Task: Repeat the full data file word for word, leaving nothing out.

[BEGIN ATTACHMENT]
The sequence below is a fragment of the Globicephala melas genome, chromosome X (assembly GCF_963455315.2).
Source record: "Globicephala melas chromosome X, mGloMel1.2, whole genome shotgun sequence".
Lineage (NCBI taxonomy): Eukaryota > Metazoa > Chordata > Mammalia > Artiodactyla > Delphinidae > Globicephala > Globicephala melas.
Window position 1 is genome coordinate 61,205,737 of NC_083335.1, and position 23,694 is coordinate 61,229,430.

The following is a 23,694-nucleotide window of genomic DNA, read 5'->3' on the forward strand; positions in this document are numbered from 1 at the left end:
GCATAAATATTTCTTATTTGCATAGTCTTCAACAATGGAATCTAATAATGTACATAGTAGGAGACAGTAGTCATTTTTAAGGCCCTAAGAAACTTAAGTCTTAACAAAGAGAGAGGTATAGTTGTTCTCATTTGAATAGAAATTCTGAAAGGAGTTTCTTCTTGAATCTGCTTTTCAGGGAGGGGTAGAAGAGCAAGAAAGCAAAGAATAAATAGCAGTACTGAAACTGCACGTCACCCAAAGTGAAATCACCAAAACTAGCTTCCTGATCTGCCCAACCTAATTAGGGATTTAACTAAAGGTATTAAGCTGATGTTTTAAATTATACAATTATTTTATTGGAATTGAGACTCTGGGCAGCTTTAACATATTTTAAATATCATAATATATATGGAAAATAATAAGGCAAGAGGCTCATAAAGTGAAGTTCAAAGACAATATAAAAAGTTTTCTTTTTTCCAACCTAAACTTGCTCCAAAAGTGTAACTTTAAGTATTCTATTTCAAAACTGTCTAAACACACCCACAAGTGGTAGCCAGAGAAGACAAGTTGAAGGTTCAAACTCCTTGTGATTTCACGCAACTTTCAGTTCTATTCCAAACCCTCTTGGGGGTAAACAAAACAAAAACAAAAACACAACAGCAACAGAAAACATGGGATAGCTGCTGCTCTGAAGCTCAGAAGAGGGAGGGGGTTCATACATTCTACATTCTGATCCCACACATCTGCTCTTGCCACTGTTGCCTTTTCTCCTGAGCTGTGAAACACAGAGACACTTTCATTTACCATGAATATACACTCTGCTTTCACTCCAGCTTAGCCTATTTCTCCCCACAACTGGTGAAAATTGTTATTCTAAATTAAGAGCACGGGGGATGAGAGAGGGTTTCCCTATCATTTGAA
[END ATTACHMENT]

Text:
The sequence below is a fragment of the Globicephala melas genome, chromosome X (assembly GCF_963455315.2).
Source record: "Globicephala melas chromosome X, mGloMel1.2, whole genome shotgun sequence".
Lineage (NCBI taxonomy): Eukaryota > Metazoa > Chordata > Mammalia > Artiodactyla > Delphinidae > Globicephala > Globicephala melas.
Window position 1 is genome coordinate 61,205,737 of NC_083335.1, and position 23,694 is coordinate 61,229,430.

The following is a 23,694-nucleotide window of genomic DNA, read 5'->3' on the forward strand; positions in this document are numbered from 1 at the left end:
GCATAAATATTTCTTATTTGCATAGTCTTCAACAATGGAATCTAATAATGTACATAGTAGGAGACAGTAGTCATTTTTAAGGCCCTAAGAAACTTAAGTCTTAACAAAGAGAGAGGTATAGTTGTTCTCATTTGAATAGAAATTCTGAAAGGAGTTTCTTCTTGAATCTGCTTTTCAGGGAGGGGTAGAAGAGCAAGAAAGCAAAGAATAAATAGCAGTACTGAAACTGCACGTCACCCAAAGTGAAATCACCAAAACTAGCTTCCTGATCTGCCCAACCTAATTAGGGATTTAACTAAAGGTATTAAGCTGATGTTTTAAATTATACAATTATTTTATTGGAATTGAGACTCTGGGCAGCTTTAACATATTTTAAATATCATAATATATATGGAAAATAATAAGGCAAGAGGCTCATAAAGTGAAGTTCAAAGACAATATAAAAAGTTTTCTTTTTTCCAACCTAAACTTGCTCCAAAAGTGTAACTTTAAGTATTCTATTTCAAAACTGTCTAAACACACCCACAAGTGGTAGCCAGAGAAGACAAGTTGAAGGTTCAAACTCCTTGTGATTTCACGCAACTTTCAGTTCTATTCCAAACCCTCTTGGGGGTAAACAAAACAAAAACAAAAACACAACAGCAACAGAAAACATGGGATAGCTGCTGCTCTGAAGCTCAGAAGAGGGAGGGGGTTCATACATTCTACATTCTGATCCCACACATCTGCTCTTGCCACTGTTGCCTTTTCTCCTGAGCTGTGAAACACAGAGACACTTTCATTTACCATGAATATACACTCTGCTTTCACTCCAGCTTAGCCTATTTCTCCCCACAACTGGTGAAAATTGTTATTCTAAATTAAGAGCACGGGGGATGAGAGAGGGTTTCCCTATCATTTGAA